How to Help a Hurting Friend
By Leanne Penny
July 23, 2013
Leanne Penny is a mother, writer, wife and overall creative soul who is passionate about partnering with God on the business of redemption. She lives with her husband and two preschool-age children in West Michigan where she reads, plays, cooks and squeezes the rest into the cracks somehow. Find more on her Twitter, Facebook or website.
It was eight years ago, but I can still flash back to that room in my mind: All of us crammed in my parent’s living room, motionless bodies on couches, chairs and floors. The air was heavy with grief and shock. My Father’s body had recently been taken out of the basement where he had died the night before. And it was for that reason that we gathered in heartbroken love.
I could write a million words about the people who sat with me that day, how their simple, genuine love saved my life. Yet the one person that springs to mind in these memories is my sweet friend and college roommate, Becky.
She had no credentials that gave her permission to speak into my life other than the simple fact that she was my best friend and belonged by my side in the storm.
We met at a pizza place and our lives were totally the same yet completely different. I was casual and went to class in hoodies, Doc Martens and funky hair. Becky was (and still is) the modern day Audrey Hepburn—always dressed in flared jeans and heels with carefully coiffed hair and makeup.
So it said something when she skipped her makeup and shower that day to rush to my side. We were so young, just 22, with no experience in losing a parent. I know she was completely unsure of what to do or say, yet I remember with tender thankfulness how firmly she stayed by my side. She even offered to come with me to the bathroom, in case I was afraid to be alone.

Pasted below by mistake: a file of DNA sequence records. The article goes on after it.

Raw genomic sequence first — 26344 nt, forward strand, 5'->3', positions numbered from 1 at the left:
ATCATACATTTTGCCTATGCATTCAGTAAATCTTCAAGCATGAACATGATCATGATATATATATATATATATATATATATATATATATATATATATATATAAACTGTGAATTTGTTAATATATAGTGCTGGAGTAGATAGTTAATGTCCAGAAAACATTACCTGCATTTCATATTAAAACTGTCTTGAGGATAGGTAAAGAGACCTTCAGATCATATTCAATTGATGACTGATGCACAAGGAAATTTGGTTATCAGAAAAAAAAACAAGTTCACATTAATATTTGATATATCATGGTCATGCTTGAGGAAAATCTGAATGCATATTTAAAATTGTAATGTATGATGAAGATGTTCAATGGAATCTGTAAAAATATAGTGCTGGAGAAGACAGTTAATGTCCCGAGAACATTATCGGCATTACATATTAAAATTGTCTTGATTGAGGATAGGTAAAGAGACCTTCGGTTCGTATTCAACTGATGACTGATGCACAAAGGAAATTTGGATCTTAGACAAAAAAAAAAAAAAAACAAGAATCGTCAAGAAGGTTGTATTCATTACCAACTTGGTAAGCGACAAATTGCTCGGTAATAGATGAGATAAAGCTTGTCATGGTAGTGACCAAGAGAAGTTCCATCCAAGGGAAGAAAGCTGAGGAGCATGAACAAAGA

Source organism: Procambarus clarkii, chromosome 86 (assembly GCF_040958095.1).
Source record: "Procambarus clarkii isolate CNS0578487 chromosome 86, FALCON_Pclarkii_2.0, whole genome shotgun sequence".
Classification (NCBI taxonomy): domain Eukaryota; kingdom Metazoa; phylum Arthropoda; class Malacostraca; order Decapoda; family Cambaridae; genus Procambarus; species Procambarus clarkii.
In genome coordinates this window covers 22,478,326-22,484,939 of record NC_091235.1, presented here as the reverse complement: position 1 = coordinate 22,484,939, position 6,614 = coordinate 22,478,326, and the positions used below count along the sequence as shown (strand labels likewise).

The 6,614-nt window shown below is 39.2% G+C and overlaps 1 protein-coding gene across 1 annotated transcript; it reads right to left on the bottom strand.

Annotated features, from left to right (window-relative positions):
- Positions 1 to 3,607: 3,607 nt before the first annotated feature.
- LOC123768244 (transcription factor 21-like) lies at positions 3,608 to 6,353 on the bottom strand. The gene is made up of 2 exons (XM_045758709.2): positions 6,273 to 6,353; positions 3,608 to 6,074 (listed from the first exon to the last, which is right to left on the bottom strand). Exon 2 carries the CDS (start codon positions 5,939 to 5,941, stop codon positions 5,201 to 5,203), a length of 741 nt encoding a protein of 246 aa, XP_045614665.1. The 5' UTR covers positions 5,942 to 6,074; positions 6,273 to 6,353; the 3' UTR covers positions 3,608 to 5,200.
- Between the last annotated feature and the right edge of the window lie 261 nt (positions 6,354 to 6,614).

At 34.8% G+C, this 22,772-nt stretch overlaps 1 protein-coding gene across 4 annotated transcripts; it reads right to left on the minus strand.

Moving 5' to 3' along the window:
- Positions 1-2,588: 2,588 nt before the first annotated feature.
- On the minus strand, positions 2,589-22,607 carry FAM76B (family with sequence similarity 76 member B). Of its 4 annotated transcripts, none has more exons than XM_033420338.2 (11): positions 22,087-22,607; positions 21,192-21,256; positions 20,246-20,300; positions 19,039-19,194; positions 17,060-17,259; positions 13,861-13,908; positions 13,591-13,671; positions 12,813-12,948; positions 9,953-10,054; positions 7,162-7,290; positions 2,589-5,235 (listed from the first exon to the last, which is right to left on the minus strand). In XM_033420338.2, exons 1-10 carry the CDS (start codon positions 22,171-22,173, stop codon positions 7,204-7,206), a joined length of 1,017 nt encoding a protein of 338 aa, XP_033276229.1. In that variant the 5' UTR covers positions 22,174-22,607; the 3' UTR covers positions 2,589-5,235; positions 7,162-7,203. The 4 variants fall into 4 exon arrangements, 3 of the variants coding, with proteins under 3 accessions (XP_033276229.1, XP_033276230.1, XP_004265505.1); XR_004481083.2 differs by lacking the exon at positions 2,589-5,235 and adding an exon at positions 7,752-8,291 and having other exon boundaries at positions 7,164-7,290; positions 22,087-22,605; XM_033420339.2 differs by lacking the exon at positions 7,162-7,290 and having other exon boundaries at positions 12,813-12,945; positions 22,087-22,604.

As the years passed, she was my maid of honor and threw a thoughtful shower and crazy-fun bachelorette party. She grabbed my hand before my uncle walked me down the aisle, understanding how deeply I longed for my Dad.
She bought a last-minute plane ticket when our firstborn, Noelle, arrived, because she couldn’t bear to miss out on those fresh new baby days—she had to hold her new niece.
At my Mother’s funeral a few years later, she and her husband, Adam, stayed with my husband, Kel, and I for the entire visitation. She was by my side through all the confused, dark details. She didn’t flinch or waiver. She didn’t let things get awkward. She had no credentials that gave her permission to speak into my life other than the simple fact that she was my best friend and belonged by my side in the storm.
So often when we don’t know what to say we make one of two mistakes:
We either say something trite and painful as we attempt to put an easy bow on our friend’s grief, or we say nothing at all and keep our distance, feeling ill equipped to speak from our lack of knowledge and understanding.
Surprisingly, saying nothing is far worse than saying the wrong thing. The last thing a wounded friend needs is to wonder if their pain is too awkward for your friendship. Saying nothing may cause them to question if your friendship was shallow and only available when life was easy.
Don’t buy into the lie that you need some sort of credentials to “go there” with the heartbroken and grieving people in your life. God knows and understands all pain, He has been there—He has been everywhere, and His papa heart is burdened when His children’s hearts break. Have faith that His spirit will equip you for every room He sends you into.
Don’t buy into the lie that you need credentials to “go there” with the heartbroken and grieving people in your life.
“A friend loves at all times” isn’t just a verse for grandmas to sweetly needlepoint on a pillows—it’s a real call to be lived out through late night phone calls, tear-stained napkins, hand delivered warm meals, thoughtful cards or however you feel called to love.
Hands and feet love will speak louder than your fear or lack of knowledge, here are a few tips:
- Don’t stay silent. Offer your support and don’t be afraid to use the phrase “I don’t understand, but I’m so sorry and I’m here.”
- Be specific with your support: Don’t just say “Can I do anything?” but offer a specific meal on a specific night, offer childcare, housework or lawn mowing. Think about what your practical needs would be if you found yourself in your friend’s shoes. We’re often too prideful to ask for help, but we can be persuaded with tempting and specific offers.
- Don’t make the mistake of thinking things will be OK in a week. Be the one who is still checking in a month, six months and a year later. Realize that some hurts take years to heal and leave permanent scars. Your friendship will likely change as your friends heal, although I would wager that if you just “go there,” you will both come out of this stronger, more gracious and closer to God as well as to each other.